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The Manitoba Corn Initiative: Corn in crop rotation

Crop Types
  • Corn
Collaborating Locations


In Manitoba, corn is being grown in rotation with canola, spring wheat, soybeans, corn, and other crops. This range of crops is different and often more diverse than in other corn growing regions of Ontario and the US. In order to maximize the known benefits of crop rotation, it is important to evaluate which preceding crops (wheat, canola, soybean, corn) can provide benefit or penalty to subsequent corn crops. Of particular interest is the impact of growing canola prior to corn. Canola is a non-mycorrhizal plant, and this may have potentially negative impacts on corn, which is highly associated with mycorrhizae.

In spite of similar spring soil test Olsen P levels in all preceding crop treatments, early vegetative growth (V6) of the corn test crop was affected in all the three years. Corn plants after canola were shorter and had the lowest biomass and P uptake at V6 stage compared to all other treatments in all three years of the study. Similarly, AMF colonization of corn roots was lowest after canola at the V6 stage in two of the three years. In contrast, V6 corn plants were taller and had the highest biomass and P uptake following soybean in 2015 and following corn and soybean in 2016 and 2017. Despite these early season differences, there was no reduction in corn grain yield following canola in any year of the study.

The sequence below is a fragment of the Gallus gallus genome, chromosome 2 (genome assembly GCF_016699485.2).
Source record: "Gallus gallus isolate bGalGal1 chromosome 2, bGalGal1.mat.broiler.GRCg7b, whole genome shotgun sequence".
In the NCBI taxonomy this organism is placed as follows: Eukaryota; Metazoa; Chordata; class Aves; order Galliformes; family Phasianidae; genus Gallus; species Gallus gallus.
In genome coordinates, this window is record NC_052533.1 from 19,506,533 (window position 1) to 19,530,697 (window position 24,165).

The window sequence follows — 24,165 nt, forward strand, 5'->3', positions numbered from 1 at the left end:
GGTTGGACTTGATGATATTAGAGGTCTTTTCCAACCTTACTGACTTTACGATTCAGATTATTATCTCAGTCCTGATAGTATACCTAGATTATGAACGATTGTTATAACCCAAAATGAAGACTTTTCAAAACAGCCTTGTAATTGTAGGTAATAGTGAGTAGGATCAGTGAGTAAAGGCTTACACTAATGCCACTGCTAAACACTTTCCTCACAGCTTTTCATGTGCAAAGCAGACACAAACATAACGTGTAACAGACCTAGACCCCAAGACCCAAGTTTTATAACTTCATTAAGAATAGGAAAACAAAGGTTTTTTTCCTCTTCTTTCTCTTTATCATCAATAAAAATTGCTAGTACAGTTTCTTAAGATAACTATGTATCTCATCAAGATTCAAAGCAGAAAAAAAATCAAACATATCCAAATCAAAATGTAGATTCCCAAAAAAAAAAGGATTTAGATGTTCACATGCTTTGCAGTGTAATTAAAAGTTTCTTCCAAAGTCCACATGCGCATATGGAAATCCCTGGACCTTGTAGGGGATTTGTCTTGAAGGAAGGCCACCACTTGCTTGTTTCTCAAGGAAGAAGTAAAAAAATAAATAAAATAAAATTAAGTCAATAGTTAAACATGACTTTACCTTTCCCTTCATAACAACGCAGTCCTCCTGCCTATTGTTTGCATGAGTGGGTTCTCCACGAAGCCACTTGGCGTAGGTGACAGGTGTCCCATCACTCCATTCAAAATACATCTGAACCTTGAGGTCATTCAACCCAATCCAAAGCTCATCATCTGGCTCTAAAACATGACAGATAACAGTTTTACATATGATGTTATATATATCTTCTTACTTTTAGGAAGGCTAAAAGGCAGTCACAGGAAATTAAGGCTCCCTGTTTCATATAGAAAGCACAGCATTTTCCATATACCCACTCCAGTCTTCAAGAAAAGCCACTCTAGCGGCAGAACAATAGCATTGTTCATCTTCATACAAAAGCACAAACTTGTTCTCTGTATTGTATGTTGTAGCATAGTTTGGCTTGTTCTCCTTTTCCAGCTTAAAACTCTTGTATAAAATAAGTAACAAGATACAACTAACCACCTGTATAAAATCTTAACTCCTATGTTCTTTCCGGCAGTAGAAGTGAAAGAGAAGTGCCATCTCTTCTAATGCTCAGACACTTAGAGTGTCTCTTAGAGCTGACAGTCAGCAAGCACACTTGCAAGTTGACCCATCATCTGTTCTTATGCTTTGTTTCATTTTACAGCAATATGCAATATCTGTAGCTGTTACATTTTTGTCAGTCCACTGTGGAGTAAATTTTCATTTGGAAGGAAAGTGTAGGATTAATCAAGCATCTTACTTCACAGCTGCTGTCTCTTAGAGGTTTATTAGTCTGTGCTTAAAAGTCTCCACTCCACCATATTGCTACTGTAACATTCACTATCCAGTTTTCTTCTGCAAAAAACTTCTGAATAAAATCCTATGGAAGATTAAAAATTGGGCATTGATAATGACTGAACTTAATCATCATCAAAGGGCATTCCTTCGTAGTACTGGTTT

This project is a part of the larger Manitoba Corn Initiative - Corn Agronomy, fertility and agrometeorology. Overall objectives for the program include:

  1. Identify the best crops to grow prior to corn in a rotation
  2. Evaluate fertilization strategies for corn grown after canola
  3. Conduct an economic analysis of optimal crop rotations involving corn
  4. Identify optimum corn residue management strategies
  5. Evaluate fertilization strategies for alternative tillage systems for corn production
  6. Evaluate the corn heat unit system for Manitoba

Key Takeaways

  1. Growing host mycorrhizal crops in rotation increased corn growth and promoted early colonization of mycorrhiza on corn roots
  2. Presence of non-host in cropping systems decreased biomass and P uptake
  3. Corn dry down was delayed when corn followed canola compared to wheat
  4. No difference in corn yields following preceding crop even though early difference in corn growth.

Project Resources

Project Details

Principal Investigator
Dr Yvonne Lawley and Dr. Mario Tenuta
Project Status
Start Date
Completion Date
Funding Partners
MB Agriculture

Field Issues

  • Crop Rotation,
  • Harvest